Ed Burbach is partner at Foley & Lardner and chair of its government solutions practice group and co-chair of its state attorneys general/FTC practice group. Views are the author’s own.
After a more than seven-year battle involving three federal courts, skincare and wellness company Neora and its founder Jeff Olson won a complete victory following a Dallas federal court trial over the way it sells its products.
Industry and legal commentators have labeled the decision a victory of “David and Goliath proportions,” concluding that “the importance of the decision for the direct selling industry cannot be overstated.”
In a 56-page decision issued 11 months after the trial, Judge Barbara Lynn denied the relief requested by the Federal Trade Commission on all five of its claims: that Neora was 1) operating an illegal pyramid scheme, 2) making false earning claims, 3) making false or unsubstantiated claims of efficacy, 4) misrepresenting the effectiveness of the supplement it was selling and 5) furnishing its brand partners with the means and instrumentalities to mislead others.
This is the first time that a direct selling company has defeated the FTC on these claims in a court trial. It is also the first significant victory of its kind since Amway’s 1979 administrative law defeat of the FTC.
The win is important not only for Neora and Olson, but also for the direct selling industry, which consists of more than 1,000 companies in the U.S.
Had the FTC been successful in pursuing its new and vague “overemphasis on recruiting” test, the Direct Selling Association said in its amicus brief, it would have had “a profound impact on the state of the law and negatively impact[ed] operations of a sizeable portion of the United States economy.”
Despite the FTC having put Neora and Olson through more than three years of investigation and four years of litigation, Judge Lynn could not have been clearer in her rejection of all of the FTC’s claims, finding that the FTC and its expert theories consisted of “rigid theoretical assumptions” not “born out of reality,” and were “unsupported by the evidence.”
Importantly, the court rejected the FTC’s attempts to run away from the “primarily test” for a pyramid scheme; the very test which the FTC and the industry had long recognized – at least until Neora. Under that test, a pyramid scheme is identified based on the extent to which commissions are tied to recruitment unrelated to the sale of a product to an ultimate user.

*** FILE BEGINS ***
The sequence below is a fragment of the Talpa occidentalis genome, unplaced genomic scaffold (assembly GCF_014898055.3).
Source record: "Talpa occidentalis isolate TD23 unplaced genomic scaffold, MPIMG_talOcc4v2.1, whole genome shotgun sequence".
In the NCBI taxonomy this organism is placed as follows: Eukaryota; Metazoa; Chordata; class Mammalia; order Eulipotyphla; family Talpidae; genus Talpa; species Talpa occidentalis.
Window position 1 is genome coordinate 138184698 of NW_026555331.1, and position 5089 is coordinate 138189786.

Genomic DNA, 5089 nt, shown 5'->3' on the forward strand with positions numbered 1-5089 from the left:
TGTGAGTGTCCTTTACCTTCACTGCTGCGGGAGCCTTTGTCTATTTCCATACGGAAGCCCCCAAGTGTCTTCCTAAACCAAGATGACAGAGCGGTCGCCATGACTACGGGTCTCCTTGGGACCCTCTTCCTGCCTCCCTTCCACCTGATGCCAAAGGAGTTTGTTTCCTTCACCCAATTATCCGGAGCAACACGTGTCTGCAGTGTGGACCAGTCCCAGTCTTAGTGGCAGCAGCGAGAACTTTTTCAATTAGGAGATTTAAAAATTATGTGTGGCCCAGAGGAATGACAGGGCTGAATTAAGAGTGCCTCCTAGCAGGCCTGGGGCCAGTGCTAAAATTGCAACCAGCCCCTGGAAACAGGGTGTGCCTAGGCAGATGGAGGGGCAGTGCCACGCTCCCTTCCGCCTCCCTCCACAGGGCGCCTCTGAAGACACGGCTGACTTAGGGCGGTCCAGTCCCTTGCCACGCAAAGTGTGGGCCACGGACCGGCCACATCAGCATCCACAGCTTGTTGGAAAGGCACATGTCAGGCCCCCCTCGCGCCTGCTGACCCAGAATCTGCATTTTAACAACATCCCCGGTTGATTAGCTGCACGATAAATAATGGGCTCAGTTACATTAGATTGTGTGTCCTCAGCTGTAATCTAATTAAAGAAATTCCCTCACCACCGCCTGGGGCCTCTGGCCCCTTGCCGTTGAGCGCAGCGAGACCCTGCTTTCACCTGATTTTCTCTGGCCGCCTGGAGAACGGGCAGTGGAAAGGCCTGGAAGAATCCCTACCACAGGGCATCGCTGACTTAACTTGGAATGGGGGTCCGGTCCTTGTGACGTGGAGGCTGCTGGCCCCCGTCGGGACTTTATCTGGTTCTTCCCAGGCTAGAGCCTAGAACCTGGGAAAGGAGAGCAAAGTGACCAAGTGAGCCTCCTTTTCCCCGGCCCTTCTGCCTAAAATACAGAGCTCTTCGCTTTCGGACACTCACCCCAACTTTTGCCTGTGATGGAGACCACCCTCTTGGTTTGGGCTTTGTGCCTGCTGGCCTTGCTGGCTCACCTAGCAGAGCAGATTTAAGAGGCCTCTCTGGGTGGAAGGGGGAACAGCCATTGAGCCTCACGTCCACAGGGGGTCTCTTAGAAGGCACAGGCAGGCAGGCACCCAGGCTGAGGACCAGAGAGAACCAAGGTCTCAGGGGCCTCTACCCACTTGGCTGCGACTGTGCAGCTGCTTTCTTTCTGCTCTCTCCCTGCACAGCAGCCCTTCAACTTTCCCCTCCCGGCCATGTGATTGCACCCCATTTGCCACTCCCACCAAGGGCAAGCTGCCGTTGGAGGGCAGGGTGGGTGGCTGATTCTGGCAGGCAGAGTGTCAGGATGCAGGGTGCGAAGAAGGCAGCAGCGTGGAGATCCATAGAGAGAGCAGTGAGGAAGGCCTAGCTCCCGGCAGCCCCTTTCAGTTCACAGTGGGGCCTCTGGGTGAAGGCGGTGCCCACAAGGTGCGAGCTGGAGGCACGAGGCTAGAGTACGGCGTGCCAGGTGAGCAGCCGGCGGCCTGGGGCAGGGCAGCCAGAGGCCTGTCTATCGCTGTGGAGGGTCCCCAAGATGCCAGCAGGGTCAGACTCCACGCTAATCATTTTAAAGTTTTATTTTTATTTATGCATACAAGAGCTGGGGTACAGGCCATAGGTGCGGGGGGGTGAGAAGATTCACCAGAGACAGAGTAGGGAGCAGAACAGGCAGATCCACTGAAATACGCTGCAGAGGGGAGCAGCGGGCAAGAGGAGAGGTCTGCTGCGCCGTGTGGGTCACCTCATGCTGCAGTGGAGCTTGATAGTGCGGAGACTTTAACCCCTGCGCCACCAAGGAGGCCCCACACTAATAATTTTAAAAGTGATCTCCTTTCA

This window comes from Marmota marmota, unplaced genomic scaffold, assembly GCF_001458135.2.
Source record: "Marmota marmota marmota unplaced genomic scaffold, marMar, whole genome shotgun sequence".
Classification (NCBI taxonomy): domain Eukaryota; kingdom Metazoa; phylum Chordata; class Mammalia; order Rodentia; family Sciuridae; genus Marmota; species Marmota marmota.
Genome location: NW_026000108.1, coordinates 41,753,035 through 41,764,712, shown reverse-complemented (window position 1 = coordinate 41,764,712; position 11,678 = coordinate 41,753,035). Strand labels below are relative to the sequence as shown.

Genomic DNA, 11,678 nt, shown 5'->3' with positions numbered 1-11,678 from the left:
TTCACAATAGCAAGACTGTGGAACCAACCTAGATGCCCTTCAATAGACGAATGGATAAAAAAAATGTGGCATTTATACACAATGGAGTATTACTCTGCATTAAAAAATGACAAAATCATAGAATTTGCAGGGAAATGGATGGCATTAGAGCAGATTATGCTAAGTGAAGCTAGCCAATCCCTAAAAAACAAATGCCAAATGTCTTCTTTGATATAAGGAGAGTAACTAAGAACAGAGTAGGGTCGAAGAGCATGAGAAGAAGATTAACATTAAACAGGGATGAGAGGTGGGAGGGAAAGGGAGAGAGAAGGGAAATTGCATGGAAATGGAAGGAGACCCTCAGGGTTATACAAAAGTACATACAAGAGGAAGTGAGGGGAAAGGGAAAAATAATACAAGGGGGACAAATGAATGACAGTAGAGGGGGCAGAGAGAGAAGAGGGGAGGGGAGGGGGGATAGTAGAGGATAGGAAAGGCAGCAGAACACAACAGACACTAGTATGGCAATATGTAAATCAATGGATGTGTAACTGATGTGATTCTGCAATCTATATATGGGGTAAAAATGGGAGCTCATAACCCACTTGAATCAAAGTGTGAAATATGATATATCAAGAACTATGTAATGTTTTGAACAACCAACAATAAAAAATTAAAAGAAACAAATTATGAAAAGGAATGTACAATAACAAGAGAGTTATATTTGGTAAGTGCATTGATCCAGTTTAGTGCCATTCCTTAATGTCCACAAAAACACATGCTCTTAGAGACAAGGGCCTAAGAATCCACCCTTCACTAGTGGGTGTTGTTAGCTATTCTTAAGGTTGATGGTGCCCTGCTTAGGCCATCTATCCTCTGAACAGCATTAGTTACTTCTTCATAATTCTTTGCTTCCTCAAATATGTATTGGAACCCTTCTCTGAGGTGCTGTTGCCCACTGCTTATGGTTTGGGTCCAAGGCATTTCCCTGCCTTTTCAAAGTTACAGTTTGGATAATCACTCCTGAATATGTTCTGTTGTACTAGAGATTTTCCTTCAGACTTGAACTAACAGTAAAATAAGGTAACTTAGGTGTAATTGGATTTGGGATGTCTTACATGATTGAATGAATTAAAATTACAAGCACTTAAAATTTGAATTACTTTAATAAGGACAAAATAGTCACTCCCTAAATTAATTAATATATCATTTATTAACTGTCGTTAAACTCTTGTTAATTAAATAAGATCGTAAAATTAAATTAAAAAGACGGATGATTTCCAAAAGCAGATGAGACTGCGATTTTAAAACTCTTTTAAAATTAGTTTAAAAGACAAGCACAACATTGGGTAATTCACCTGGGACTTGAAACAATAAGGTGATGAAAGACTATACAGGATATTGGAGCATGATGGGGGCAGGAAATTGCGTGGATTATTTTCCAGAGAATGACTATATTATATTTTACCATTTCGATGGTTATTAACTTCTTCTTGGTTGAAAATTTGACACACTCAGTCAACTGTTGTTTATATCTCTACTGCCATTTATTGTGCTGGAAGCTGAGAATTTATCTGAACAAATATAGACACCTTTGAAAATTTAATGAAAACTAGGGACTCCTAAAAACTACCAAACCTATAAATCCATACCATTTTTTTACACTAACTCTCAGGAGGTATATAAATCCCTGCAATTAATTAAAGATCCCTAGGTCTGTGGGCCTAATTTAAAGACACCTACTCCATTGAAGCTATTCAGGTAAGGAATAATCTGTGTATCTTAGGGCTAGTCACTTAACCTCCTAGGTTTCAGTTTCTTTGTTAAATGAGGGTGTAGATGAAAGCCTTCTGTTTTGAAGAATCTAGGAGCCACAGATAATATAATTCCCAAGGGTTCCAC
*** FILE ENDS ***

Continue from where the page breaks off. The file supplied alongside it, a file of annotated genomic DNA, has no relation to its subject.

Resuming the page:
The court also rejected the assumption by the FTC and its expert that all purchases by Neora’s brand partners were “business expenses” constituting “losses.” The court summarized the weakness of that assumption with its own analogy: “We may ‘walk away poorer than we started’ after a trip to the grocery store, but because we obtained valuable goods or services in return for our money, that exchange is not characterized as a loss.”
The FTC’s remaining claims fared no better. The court rejected the FTC’s product claims as being based on “no evidence” and said there was “legitimate and substantial consumer demand for Neora’s products … with no incentives tethered to the Compensation Plan.”
In rejecting the FTC’s income claims, the court noted the confusion which the FTC has created with regard to its ever-changing opinion of what constitutes an improper income claim, noting that “Defendants aspire to abide by the law regarding permissible income claims, and in the absence of clear guidelines on what the law is, have revisited and revised their practices over time.” The court then took the time to write a lengthy summary praising Neora’s “rigorous” and “robust” compliance program.
Lastly, the court rejected the FTC’s agency claim as being “insufficient,” rejected its claim against Olson as being based upon “no evidence,” and harshly dismissed the FTC’s means & instrumentalities arguments, finding that, “on the contrary, the record reflects a concerted and consistent effort for Defendants to inform and train [brand partners] with the tools and knowledge to sell Neora products without making misleading income or product statements, and to find and correct missteps as they happened.”